Nagasaki has been described as the San Francisco of Japan, and looking at the way the houses are built into the mountains all around the city, it's easy to tell why.
A man sits in his hakama, looking through a turn-of-the-century telescope. This kind of viewing was possible by 1889 at the Astronomical Observatory of Tokyo Imperial University.
Nagasaki, sometimes described as the Japanese San Francisco, has rolling hills that help protect its inhabitants from storms.
All the stops of the train system in Hokkaido.
A bride and groom on their happy wedding day, posing with Brendan Eagan. (Don't worry, he knows them.) Taken at the Meiji Shrine.
A sign in the subway system pointing the way to the JR (Japanese Rail) and the exit.
A close-up of a tea vending machine.
Subway exit sign.
Camels in a 'ger' (yurt) encampment, Outer Mongolia.
Started in 1908, the modern version of the Nihonbashi Bridge took three years to complete. Nihonbashi was the originating station in the old Tokaido line to Kyoto.
View of some of the tall buildings and advertisements along Shanghai's Huangpu river, glimpsed through the perpetual Shanghai haze.
The men from St. Olaf's 2003 National Identity in China and Japan class, at Tiananmen Square. Two rows, left to right: Front: Kou Vang, Carl Gellert, Robert Crawford, Naoya Nishino, Bin Xue, Phong Do Back: Brendan Eagan, Andy Bernard, Professor Bob Entenmann, Sam Lee, Max Bunge, tourguide 'Henry.'
A close-up of the daibutsu in Kamakura reveals a goatee, among other things.
The Greek Orthodox Church was constructed in 1891. As long as they professed loyalty to Shintoism first, the Japanese were allowed to worship as they pleased.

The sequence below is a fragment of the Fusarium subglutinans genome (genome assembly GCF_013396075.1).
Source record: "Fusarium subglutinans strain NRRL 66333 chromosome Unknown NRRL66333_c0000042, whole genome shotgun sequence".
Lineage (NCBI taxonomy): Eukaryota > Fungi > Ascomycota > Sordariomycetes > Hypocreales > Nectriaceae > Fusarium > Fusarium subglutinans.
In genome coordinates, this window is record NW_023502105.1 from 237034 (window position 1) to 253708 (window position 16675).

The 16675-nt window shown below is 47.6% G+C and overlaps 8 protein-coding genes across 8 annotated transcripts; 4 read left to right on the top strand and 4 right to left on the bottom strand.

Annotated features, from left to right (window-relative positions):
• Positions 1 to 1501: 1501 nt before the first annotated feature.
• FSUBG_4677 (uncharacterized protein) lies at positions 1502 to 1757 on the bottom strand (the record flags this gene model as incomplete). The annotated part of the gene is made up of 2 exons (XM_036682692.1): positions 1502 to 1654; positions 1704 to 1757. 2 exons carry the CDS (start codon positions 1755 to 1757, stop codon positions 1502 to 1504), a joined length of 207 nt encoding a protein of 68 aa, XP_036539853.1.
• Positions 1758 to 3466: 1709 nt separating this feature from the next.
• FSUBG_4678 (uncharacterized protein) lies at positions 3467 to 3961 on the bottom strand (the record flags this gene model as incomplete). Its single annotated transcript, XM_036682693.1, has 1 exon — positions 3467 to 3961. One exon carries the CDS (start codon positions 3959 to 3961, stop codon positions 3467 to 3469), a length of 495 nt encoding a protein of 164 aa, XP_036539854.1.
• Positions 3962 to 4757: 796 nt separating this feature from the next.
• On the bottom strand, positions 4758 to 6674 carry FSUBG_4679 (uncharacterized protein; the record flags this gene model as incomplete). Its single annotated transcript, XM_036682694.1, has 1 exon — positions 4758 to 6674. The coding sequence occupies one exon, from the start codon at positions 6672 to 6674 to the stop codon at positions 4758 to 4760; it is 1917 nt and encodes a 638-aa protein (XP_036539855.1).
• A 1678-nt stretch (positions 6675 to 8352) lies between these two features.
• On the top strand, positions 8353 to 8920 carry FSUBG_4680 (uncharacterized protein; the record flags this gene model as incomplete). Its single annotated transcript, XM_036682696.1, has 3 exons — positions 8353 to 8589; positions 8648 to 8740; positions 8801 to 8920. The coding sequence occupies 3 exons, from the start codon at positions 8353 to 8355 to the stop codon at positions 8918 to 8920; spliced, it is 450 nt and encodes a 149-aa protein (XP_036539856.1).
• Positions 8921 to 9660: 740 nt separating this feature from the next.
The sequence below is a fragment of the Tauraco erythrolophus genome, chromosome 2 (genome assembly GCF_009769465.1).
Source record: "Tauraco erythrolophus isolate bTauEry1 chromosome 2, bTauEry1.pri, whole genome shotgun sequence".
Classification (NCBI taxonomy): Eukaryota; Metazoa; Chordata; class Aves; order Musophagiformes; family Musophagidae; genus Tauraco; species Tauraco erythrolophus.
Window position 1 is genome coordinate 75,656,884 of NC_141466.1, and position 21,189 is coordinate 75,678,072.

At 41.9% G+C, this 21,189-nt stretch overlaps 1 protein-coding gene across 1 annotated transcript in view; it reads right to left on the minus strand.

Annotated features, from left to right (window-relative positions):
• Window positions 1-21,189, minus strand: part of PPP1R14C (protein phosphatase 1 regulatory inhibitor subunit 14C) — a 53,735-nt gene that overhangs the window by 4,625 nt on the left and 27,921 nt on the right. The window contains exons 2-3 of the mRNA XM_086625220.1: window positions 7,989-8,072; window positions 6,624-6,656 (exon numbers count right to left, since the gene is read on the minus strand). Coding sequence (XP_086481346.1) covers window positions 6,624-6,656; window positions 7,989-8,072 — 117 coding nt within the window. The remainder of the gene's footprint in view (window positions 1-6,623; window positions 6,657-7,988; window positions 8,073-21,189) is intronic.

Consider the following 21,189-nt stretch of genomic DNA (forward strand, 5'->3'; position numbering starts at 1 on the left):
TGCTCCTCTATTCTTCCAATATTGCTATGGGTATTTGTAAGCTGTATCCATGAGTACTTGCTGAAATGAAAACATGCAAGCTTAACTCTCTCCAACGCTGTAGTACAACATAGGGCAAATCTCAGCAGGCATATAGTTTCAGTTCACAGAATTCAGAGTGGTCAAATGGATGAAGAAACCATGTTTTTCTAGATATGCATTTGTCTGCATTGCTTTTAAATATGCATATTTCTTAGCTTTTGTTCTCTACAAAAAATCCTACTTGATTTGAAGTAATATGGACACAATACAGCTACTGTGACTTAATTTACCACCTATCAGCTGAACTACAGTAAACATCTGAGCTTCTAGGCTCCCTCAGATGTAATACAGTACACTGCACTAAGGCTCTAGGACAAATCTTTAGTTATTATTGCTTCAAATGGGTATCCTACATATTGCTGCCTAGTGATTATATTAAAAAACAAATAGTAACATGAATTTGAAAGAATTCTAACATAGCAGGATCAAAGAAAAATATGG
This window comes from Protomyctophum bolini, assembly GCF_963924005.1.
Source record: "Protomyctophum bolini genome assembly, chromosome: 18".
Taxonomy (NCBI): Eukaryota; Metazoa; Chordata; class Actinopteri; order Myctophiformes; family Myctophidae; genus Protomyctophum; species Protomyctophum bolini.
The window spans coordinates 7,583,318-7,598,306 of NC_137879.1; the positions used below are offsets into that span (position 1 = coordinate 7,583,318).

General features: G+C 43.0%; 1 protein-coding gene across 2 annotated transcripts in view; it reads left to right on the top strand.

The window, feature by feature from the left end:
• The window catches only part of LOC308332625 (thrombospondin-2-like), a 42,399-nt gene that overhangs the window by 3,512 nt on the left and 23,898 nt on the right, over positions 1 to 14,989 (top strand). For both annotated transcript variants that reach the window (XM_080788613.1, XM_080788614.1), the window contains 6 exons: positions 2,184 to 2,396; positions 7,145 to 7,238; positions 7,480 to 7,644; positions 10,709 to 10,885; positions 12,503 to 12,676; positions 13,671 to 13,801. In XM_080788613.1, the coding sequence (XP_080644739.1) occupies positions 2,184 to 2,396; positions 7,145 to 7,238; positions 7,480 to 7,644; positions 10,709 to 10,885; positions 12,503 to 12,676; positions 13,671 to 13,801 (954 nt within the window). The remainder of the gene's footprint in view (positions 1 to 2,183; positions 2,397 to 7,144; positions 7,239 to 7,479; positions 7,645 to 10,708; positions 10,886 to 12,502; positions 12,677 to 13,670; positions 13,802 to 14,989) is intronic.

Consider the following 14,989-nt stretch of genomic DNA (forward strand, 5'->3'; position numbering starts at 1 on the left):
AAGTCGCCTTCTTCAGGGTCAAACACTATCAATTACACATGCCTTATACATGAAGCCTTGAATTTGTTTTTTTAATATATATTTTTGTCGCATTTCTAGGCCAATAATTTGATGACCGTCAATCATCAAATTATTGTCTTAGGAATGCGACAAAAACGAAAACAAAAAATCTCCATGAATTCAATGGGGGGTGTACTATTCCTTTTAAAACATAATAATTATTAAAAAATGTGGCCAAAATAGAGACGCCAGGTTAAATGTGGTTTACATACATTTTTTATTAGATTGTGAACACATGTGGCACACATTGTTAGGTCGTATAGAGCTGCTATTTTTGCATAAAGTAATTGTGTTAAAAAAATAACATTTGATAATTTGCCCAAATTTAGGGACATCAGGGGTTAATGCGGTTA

Text: "Hoka no madoguchi o go-riyoo kudasai" ("Please go to the next station")
The main building at the Meiji Shrine on a sunny day.
Subway stations aren't safe from the presence of vending machines - even ice-cream vending machines.
Examples of different kinds of tickets offered at a Japanese subway station.
Following a longstanding tradition, the women from St. Olaf's 2003 Interim class, National Identity in China and Japan pose at Tiananmen in Beijing. Two rows, left to right: Sitting row: Emily Wiedenhoeft, Andrea Ritland, Aiko Guevara, Annie Woudenberg. Standing Row: Professor Heather Klopchin, Angie Lau, Lauren McClain, Silje Reksnes, Sarah Rotschafer, Stephanie Johnson, Annie Haugen.
Pu Yi, last of the Chinese emperors, was installed on a puppet throne in Manchuria (renamed Manchukuo) in an attempt by the Japanese to convince the world that Manchuria was independent and that an agreement between the two countries was in effect.
Futabayam Sadaji (1912-1968) remains a magic name in sumo. The 35th Yokozuna, his record of 69 straight wins still stands. This is a picture of him after he won the summer tournament in 1936.
Natsume Soseki, professor of English and later employee of the Asahi Shinbun, produced fine literature with liberal and original themes. He first achieved success with his novel, I Am A Cat.
A Keystone stereo view of the Bund in Shanghai, circa 1925.
Political cartoon commenting on Hawaii's admittance into the Union. The caption reads: "Please ma'am, may I come in?" and is delivered by a timid chubby child representing Hawaii. Behind the kindly woman, "Miss Columbia," a motley assortment of people is running wild, including a "Chinaman" with a queue being pummeled by another immigrant.
A beautiful kimono featuring a cherry blossom (sakura) pattern.